New England IP Blog

Covering intellectual property developments in New England, and other developments that impact New England companies.

Amended Contentions Deemed Timely Served Due to Parties’ Misunderstanding

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Under some circumstances, party error can excuse late-filed amendments to infringement and invalidity contentions, according to a recent decision by Judge F. Dennis Saylor IV. Approximately five years ago, plaintiff DataTern, Inc. (“DataTern”) filed a patent infringement suit against defendant MicroStrategy, Inc. (“MicroStrategy”) over a patent claiming a “method for interfacing an object oriented software application with a relational database.” Continue Reading

Court Denies Attempt to Prevent “Plain and Ordinary” Claim Construction Proposals

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The presumption that claim terms should be interpreted using their plain and ordinary meaning, absent express intent to the contrary, has long been a staple in claim construction. Parties often submit proposed constructions that ask the court to give certain terms their ordinary and customary meaning—the meaning that the terms would have to those skilled in the art at the time of invention. In a recent case from the District of Massachusetts that involves patents relating to tuberculosis testing methods and kits, the defendants tried to bar the plaintiff from submitting such plain and ordinary construction proposals. However, the court instead prescribed a solution in favor of the plaintiff. Continue Reading

Life Sciences at the PTAB


Later this month, the Boston Bar Association and the Boston Patent Law Association will jointly host a panel discussion on the recent rise of life science litigation at the U.S. Patent Office’s Patent Trial and Appeal Board (“PTAB”). The panel, to be moderated by Proskauer’s Andrej Barbic, promises to, “explore the rise in life science litigation at the PTAB in the past few years, unique aspects of these new proceedings for life science patents, and strategies for dealing with multi-front litigation.”

The panel is scheduled to take place on Wednesday, April 26, 2017, from 12:00 pm – 1:30 pm, at 16 Beacon Street, Boston, MA.  More information about the panel and the panelists can be found here.

Cheerleader Uniform Designs Protectable Under Copyright Act


The Supreme Court recently held in Star Athletica, L.L.C. v. Varsity Brands, Inc., that the designs on certain cheerleader uniforms may be protected copyrights. The 6-2 decision clarified the test to be applied when determining whether a feature incorporated into the design of a useful article would be eligible for copyright protection. Continue Reading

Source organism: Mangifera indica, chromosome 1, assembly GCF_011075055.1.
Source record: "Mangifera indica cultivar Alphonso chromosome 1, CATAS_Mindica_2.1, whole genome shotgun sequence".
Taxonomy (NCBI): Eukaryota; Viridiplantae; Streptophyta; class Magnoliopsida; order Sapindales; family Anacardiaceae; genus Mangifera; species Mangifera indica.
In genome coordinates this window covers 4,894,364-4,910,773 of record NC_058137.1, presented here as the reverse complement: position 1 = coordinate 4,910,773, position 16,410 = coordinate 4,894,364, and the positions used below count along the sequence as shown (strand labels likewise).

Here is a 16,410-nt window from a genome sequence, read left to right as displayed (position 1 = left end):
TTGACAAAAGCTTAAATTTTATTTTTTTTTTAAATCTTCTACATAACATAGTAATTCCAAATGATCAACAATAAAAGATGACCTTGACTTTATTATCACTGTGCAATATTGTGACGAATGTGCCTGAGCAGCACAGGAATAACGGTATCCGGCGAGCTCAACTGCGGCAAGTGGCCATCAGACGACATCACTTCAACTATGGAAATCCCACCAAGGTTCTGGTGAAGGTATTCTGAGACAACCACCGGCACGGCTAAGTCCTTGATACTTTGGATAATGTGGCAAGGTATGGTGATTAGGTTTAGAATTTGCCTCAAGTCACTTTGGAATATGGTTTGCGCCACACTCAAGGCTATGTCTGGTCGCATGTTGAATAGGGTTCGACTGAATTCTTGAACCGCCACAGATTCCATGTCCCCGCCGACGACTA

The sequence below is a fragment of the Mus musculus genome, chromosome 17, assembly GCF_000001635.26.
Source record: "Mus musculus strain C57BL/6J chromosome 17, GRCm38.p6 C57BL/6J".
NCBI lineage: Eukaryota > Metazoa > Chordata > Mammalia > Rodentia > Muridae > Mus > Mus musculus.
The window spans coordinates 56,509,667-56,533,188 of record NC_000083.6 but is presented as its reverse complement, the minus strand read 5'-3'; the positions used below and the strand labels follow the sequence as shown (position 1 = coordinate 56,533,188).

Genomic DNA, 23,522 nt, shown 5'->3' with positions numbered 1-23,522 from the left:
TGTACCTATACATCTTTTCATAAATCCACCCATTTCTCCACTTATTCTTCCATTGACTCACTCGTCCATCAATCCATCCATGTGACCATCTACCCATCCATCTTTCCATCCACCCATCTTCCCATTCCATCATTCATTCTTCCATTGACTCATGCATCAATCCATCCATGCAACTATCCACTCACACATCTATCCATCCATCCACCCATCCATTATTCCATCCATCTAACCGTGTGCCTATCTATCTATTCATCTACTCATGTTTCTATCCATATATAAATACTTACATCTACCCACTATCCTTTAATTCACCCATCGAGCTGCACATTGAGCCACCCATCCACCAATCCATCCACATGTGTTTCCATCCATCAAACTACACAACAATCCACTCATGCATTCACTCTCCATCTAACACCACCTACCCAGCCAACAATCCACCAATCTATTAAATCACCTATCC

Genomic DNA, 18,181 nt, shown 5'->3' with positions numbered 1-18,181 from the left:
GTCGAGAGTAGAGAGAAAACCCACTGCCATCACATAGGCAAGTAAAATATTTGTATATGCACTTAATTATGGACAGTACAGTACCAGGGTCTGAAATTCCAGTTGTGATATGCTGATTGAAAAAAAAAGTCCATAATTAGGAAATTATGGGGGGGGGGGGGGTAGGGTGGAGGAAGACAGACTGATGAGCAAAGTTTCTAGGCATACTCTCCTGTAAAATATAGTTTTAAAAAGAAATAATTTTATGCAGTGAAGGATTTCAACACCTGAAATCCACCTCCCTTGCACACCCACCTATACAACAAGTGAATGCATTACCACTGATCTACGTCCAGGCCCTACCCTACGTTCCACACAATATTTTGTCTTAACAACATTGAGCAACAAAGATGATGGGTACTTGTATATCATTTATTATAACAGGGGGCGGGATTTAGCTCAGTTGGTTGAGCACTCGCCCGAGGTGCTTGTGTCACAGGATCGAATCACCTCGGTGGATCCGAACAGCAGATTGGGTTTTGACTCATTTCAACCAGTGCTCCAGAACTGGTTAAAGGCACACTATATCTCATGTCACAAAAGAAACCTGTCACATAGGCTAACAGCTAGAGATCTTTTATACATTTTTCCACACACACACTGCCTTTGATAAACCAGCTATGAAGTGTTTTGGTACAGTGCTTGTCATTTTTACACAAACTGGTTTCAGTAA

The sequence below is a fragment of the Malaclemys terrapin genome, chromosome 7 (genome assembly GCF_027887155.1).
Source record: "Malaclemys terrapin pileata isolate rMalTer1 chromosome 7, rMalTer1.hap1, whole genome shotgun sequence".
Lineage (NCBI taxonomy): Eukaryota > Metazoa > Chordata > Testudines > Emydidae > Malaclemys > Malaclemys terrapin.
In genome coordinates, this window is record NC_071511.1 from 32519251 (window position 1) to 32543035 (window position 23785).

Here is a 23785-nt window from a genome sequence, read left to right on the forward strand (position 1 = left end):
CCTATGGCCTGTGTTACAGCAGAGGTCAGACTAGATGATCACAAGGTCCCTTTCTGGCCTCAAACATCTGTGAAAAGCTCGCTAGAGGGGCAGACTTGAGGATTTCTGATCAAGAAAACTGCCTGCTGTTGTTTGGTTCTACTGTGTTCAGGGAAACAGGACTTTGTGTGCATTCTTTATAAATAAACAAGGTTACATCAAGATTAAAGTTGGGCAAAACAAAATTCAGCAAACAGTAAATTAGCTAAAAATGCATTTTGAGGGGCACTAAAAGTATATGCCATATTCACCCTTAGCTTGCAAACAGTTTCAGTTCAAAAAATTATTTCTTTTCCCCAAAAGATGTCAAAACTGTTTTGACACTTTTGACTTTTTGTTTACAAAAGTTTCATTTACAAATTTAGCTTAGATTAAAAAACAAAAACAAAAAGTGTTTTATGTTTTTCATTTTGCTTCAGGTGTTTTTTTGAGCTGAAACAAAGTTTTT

Copyright Plaintiff Allowed to Subpoena ISP to Discover Defendant’s Name

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A recent decision from the District of Connecticut is part of a series of copyright cases where a plaintiff, unable to identify the accused infringer except by the Internet Protocol (or “IP) address used at the time of the alleged infringement, has sought and received pre-service leave to serve a subpoena upon the Internet Service Provider (or “ISP”) associated with that IP address to enable service of process. But, as described below, the nature of the accused infringement here – illegal distribution of pornography – caused the court to impose significant limitations on the requested subpoena. Continue Reading

Mobile Payment Patent Remains Legal Tender after Alice Challenge

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In the post-Alice world, patents that relate in any material way to financial processes or systems have come under increased attacks in the early stages of infringement litigation—as defendants aim to secure a cheap and fast exit from the controversy. While such challenges are often successful, such an outcome is not guaranteed. In one recent case, a Rhode Island court upheld patent claims relating to mobile payment processing as reciting eligible subject matter under Alice. Continue Reading

Supreme Court Rejects Laches Defense in Patent Cases

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The U.S. Supreme Court ruled this week that laches is not a defense in the majority of patent cases. Justice Alito, writing for the 7-1 majority, found the application of laches to patent disputes incompatible with the six-year statute of limitations found in 35 U.S.C. § 286.

The decision arose out of a dispute between two competitors in the market for adult incontinence products. In October 2003, SCA Hygiene sent an infringement notice letter to its competitor, First Quality; it filed suit against First Quality nearly seven years later, in August 2010. First Quality then moved for summary judgment, arguing that laches barred SCA Hygiene’s claim. The District Court and the Federal Circuit both agreed: because SCA had waited over six years before filing suit, its case was barred by laches and should be dismissed. Continue Reading